Thirdly, to the extent that there is still wiggle room after that due to the mutability of human values (likely a very large amount, on the genetic/cyborg mutability side), I like the social design criteria approach that I outlined above. I actually think it's pretty obvious, so I'm hopefully the ASIs would figure it out and use something like it if we didn't put it in the terminal goal, though I'm still enthusiastic about emphasizing it in the initial priors. However, if we did put it in the terminal goal, that would give us a way to sneak in a neophobic conservative regularizer attached to the current state: the phrase "…things that offend the instinctive ethical and aesthetic sensibilities that natural selection has seen fit to endow Homo sapiens with, and high prevalence of things that those approve of (happy kids, kittens, gardens, water-slides, that sort of thing)." in my criterion 2. explicitly refers to properties of the Homo sapiens genome (or actually, gene pool: genome distribution, including allele frequencies). So that says, if the mutability of human values gives an ASI no preference between two course of action, they should break the tie by referring to just the genetically-determined "nature" aspects of human values. If we wanted to be conservative, we could define that as specifically the Homo sapiens genome now, before ASI, rather than the future possibly-genetically engineered human genome at the time in question. That would give us a regularizer attached to now: a fairly loose one, based on genetics only, so including the human values of basically all undamaged counterfactual humans with our current gene pool. If we're going to do that in order to have a conservative regularizer-to-the-initial-state, then it seems clear to me that it needs to actually be in the terminal goal to prevent goal creep. Otherwise, later times have no reason to privilege our vantage point. It doesn't seem very unreasonable to define the word 'human' in "human values" with reference to the current human genome now. And at least it seems pretty unambiguous how to do this, and doesn't seem to have any metaparameters to tune. Even if the ASIs genetic engineer or cyborg their future humans to not like things like happy kids, kittens, gardens or water-slides, those are still what matters for criterion 2. — so for our society to maximize those things, we probably just shouldn't do that genetic engineering: we don't want to have to make owning kittens compulsory because no one will do it voluntarily any more, after all.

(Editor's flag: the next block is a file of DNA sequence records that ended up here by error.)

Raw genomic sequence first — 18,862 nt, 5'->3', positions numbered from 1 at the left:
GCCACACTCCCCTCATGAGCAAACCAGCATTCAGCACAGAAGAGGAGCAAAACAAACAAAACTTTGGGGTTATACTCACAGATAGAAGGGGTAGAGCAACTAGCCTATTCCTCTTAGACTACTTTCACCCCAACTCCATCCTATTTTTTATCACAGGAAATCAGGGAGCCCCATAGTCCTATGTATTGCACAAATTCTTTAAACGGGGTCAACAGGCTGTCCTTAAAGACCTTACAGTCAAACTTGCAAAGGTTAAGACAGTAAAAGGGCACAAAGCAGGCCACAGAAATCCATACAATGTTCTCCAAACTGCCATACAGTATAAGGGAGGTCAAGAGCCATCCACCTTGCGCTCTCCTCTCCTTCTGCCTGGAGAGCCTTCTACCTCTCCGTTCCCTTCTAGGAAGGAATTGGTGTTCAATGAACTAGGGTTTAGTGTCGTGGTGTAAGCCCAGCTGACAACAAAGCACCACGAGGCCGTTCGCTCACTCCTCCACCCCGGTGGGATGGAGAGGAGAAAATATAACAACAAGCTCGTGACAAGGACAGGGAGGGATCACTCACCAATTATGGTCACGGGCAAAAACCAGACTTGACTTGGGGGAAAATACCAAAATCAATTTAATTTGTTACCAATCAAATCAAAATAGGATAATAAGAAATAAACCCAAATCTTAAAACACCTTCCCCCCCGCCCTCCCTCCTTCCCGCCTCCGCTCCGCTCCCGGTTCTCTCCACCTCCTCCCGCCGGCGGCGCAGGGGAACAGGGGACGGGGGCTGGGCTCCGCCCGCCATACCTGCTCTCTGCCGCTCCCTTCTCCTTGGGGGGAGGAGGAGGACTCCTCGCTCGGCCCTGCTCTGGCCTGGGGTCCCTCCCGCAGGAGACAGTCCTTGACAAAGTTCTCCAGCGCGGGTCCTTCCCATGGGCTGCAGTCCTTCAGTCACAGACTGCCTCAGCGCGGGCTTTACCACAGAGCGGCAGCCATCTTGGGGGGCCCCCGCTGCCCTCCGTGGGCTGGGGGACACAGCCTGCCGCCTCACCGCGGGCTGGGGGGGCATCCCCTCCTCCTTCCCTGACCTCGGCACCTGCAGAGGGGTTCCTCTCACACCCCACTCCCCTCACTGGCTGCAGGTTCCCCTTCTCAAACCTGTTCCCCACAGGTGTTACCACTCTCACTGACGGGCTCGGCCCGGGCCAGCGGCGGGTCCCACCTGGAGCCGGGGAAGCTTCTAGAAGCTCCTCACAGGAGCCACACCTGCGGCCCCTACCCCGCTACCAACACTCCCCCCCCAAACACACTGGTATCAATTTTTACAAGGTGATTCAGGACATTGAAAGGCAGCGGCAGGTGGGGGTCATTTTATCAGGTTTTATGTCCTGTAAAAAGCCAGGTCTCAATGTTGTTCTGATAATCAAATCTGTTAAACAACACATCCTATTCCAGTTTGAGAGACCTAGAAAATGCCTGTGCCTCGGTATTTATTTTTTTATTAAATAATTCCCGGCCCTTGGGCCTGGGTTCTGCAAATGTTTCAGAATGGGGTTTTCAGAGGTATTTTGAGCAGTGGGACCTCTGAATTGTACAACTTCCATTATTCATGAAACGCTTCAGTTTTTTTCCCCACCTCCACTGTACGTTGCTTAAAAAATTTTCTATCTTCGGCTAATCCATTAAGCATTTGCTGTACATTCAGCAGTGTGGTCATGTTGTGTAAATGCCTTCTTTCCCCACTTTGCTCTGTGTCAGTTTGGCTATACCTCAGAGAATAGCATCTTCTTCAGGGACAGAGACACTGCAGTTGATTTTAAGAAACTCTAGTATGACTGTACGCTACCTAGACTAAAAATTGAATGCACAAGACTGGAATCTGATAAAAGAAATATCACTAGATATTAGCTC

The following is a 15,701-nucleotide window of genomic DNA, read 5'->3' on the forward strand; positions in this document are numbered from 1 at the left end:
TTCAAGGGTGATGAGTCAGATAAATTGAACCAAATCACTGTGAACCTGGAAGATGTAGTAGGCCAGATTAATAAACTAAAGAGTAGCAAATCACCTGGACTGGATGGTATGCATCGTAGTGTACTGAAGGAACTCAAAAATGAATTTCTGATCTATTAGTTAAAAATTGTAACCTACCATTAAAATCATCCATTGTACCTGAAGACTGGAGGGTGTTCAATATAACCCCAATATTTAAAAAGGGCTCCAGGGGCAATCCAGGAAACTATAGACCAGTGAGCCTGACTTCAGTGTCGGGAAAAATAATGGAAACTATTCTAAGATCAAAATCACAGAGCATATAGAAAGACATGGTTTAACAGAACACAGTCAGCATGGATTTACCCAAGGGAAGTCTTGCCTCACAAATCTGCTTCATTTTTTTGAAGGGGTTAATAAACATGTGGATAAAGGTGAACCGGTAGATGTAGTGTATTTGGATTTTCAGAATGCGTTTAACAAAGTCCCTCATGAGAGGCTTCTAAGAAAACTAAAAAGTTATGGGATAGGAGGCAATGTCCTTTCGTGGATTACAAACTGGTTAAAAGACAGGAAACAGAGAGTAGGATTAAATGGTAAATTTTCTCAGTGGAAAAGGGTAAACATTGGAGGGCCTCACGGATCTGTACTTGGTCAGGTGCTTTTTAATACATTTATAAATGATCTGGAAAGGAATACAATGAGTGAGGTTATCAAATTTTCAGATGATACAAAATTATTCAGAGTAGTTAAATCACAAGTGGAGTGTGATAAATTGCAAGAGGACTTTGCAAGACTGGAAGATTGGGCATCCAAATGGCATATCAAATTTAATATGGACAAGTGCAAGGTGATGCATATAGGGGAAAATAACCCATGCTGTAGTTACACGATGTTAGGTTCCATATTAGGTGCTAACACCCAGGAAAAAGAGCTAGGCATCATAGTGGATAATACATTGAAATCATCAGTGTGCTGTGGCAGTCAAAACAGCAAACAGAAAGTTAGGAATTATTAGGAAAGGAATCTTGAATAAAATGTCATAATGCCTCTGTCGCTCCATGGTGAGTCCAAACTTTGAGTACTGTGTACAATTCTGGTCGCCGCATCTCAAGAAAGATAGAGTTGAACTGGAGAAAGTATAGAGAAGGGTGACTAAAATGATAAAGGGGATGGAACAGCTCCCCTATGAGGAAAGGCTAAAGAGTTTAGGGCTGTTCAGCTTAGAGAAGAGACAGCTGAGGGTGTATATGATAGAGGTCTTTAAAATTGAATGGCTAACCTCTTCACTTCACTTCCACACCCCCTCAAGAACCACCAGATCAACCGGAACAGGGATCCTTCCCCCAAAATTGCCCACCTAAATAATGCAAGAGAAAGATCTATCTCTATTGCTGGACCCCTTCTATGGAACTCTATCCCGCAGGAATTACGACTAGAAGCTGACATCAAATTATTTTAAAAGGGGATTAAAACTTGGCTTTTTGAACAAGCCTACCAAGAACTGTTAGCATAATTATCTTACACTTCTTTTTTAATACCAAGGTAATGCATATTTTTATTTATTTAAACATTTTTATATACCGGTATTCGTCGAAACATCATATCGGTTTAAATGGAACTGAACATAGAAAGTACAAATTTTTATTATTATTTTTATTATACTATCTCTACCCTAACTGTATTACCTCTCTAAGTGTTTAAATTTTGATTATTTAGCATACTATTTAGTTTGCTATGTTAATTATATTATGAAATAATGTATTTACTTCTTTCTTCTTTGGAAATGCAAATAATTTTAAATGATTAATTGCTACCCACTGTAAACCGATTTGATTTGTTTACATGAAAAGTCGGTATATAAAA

However, I find I'm not quite enough of a neophobe or parochial enough to want to enshrine a conservative regularizer tied to the current state in our ASI's terminal goal, where we expect it to stay forever. Instead, I'm going to suggest installing in the terminal goal a regularizer tied to a submanifold of possibilities that includes that point, and where initially that point will be the closest point to the trajectory so the regularizer will refer to it, but where movement in directions along the submanifold is not constrained by the regularizer. Recall the ethical principle of "evolved-sapient moral community" (a.k.a. "sapient-biovalorism") I proposed in 4. A Moral Case for Evolved-Sapience-Chauvinism, that what should be given moral weight in the choice of "who counts" (or for value learning, in the definition of 'human' in "human values") is the desires and values of an evolved, sapient species, specifically because both they are sapient and these are evolved. Homo sapiens is sapient (currently uniquely so on Earth), and is evolved for a specific niche in Africa as hunter-gatherers at a paleolithic tech level. Under this moral theory of "who counts", if you alter the human genome (or cyborg them to alter their phenotype) in a way that alters humans' values and doesn't fit in well with them being a sapient species evolved for that niche (doesn't maintain or increase their genetic fitness in that niche), then the changes in values you made are morally invalid and carry no ethical weight: they're not part of the evolved sapient values of Homo sapiens, they're just some additional arbitrary junk you bolted on to that using genetic engineering, damaging it in the process. So that rules out the moral-weight validity of almost all genetic changes you might make to human values. So, for my "get rid of psychopathic alleles" example above, that is changing an evolutionarily stable strategy (ESS) that we evolved, in a way that's unstable to the psychopaths reappearing. So by this rule, it would be morally invalid, and thus our ASIs still need to pay attention to the 2%–4% psychopath viewpoint/votes, even if we got rid of them as too dangerous to keep around. Doing so disturbed the evolutionary equilibrium of the ESS, so under this ethical rule it's not an 'valid change' to human values. How inconvenient! Even after the villains are all gone, their villainy lingers on…